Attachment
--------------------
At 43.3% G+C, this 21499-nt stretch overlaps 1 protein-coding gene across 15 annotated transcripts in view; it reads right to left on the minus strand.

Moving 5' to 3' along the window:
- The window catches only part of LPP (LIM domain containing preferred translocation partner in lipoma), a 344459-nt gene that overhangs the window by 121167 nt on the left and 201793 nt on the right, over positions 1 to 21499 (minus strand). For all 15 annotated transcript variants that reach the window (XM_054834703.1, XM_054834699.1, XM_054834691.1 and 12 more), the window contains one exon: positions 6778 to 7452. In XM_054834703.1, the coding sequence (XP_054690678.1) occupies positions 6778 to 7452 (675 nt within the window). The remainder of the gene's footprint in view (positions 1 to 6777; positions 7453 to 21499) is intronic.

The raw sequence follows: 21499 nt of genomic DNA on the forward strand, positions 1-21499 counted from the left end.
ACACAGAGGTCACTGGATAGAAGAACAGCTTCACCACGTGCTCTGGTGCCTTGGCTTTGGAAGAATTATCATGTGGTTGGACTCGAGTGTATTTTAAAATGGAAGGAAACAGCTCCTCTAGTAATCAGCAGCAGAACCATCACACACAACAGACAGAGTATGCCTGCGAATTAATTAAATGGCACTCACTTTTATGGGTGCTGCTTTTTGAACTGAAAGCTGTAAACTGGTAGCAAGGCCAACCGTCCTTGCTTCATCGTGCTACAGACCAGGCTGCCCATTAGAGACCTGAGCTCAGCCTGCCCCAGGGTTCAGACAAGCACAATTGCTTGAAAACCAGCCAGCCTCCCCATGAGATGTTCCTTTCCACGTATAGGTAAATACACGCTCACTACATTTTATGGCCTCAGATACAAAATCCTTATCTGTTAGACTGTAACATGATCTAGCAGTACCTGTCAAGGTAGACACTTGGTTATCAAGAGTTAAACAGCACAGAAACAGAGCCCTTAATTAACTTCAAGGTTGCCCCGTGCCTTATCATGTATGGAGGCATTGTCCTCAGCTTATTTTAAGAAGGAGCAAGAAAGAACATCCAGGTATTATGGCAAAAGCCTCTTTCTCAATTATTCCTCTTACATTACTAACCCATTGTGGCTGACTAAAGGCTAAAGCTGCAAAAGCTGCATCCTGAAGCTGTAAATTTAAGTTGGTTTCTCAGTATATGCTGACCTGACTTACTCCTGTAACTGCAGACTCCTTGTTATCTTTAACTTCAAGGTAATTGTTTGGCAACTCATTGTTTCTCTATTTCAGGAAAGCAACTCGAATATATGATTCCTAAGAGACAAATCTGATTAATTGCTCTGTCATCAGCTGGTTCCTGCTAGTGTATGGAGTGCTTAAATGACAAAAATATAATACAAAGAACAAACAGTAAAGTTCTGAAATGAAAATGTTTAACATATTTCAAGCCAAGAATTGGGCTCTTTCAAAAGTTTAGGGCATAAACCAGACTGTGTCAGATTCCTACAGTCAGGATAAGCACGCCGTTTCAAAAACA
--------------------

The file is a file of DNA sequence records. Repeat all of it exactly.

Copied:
At 43.3% G+C, this 21499-nt stretch overlaps 1 protein-coding gene across 15 annotated transcripts in view; it reads right to left on the minus strand.

Moving 5' to 3' along the window:
- The window catches only part of LPP (LIM domain containing preferred translocation partner in lipoma), a 344459-nt gene that overhangs the window by 121167 nt on the left and 201793 nt on the right, over positions 1 to 21499 (minus strand). For all 15 annotated transcript variants that reach the window (XM_054834703.1, XM_054834699.1, XM_054834691.1 and 12 more), the window contains one exon: positions 6778 to 7452. In XM_054834703.1, the coding sequence (XP_054690678.1) occupies positions 6778 to 7452 (675 nt within the window). The remainder of the gene's footprint in view (positions 1 to 6777; positions 7453 to 21499) is intronic.

The raw sequence follows: 21499 nt of genomic DNA on the forward strand, positions 1-21499 counted from the left end.
ACACAGAGGTCACTGGATAGAAGAACAGCTTCACCACGTGCTCTGGTGCCTTGGCTTTGGAAGAATTATCATGTGGTTGGACTCGAGTGTATTTTAAAATGGAAGGAAACAGCTCCTCTAGTAATCAGCAGCAGAACCATCACACACAACAGACAGAGTATGCCTGCGAATTAATTAAATGGCACTCACTTTTATGGGTGCTGCTTTTTGAACTGAAAGCTGTAAACTGGTAGCAAGGCCAACCGTCCTTGCTTCATCGTGCTACAGACCAGGCTGCCCATTAGAGACCTGAGCTCAGCCTGCCCCAGGGTTCAGACAAGCACAATTGCTTGAAAACCAGCCAGCCTCCCCATGAGATGTTCCTTTCCACGTATAGGTAAATACACGCTCACTACATTTTATGGCCTCAGATACAAAATCCTTATCTGTTAGACTGTAACATGATCTAGCAGTACCTGTCAAGGTAGACACTTGGTTATCAAGAGTTAAACAGCACAGAAACAGAGCCCTTAATTAACTTCAAGGTTGCCCCGTGCCTTATCATGTATGGAGGCATTGTCCTCAGCTTATTTTAAGAAGGAGCAAGAAAGAACATCCAGGTATTATGGCAAAAGCCTCTTTCTCAATTATTCCTCTTACATTACTAACCCATTGTGGCTGACTAAAGGCTAAAGCTGCAAAAGCTGCATCCTGAAGCTGTAAATTTAAGTTGGTTTCTCAGTATATGCTGACCTGACTTACTCCTGTAACTGCAGACTCCTTGTTATCTTTAACTTCAAGGTAATTGTTTGGCAACTCATTGTTTCTCTATTTCAGGAAAGCAACTCGAATATATGATTCCTAAGAGACAAATCTGATTAATTGCTCTGTCATCAGCTGGTTCCTGCTAGTGTATGGAGTGCTTAAATGACAAAAATATAATACAAAGAACAAACAGTAAAGTTCTGAAATGAAAATGTTTAACATATTTCAAGCCAAGAATTGGGCTCTTTCAAAAGTTTAGGGCATAAACCAGACTGTGTCAGATTCCTACAGTCAGGATAAGCACGCCGTTTCAAAAACA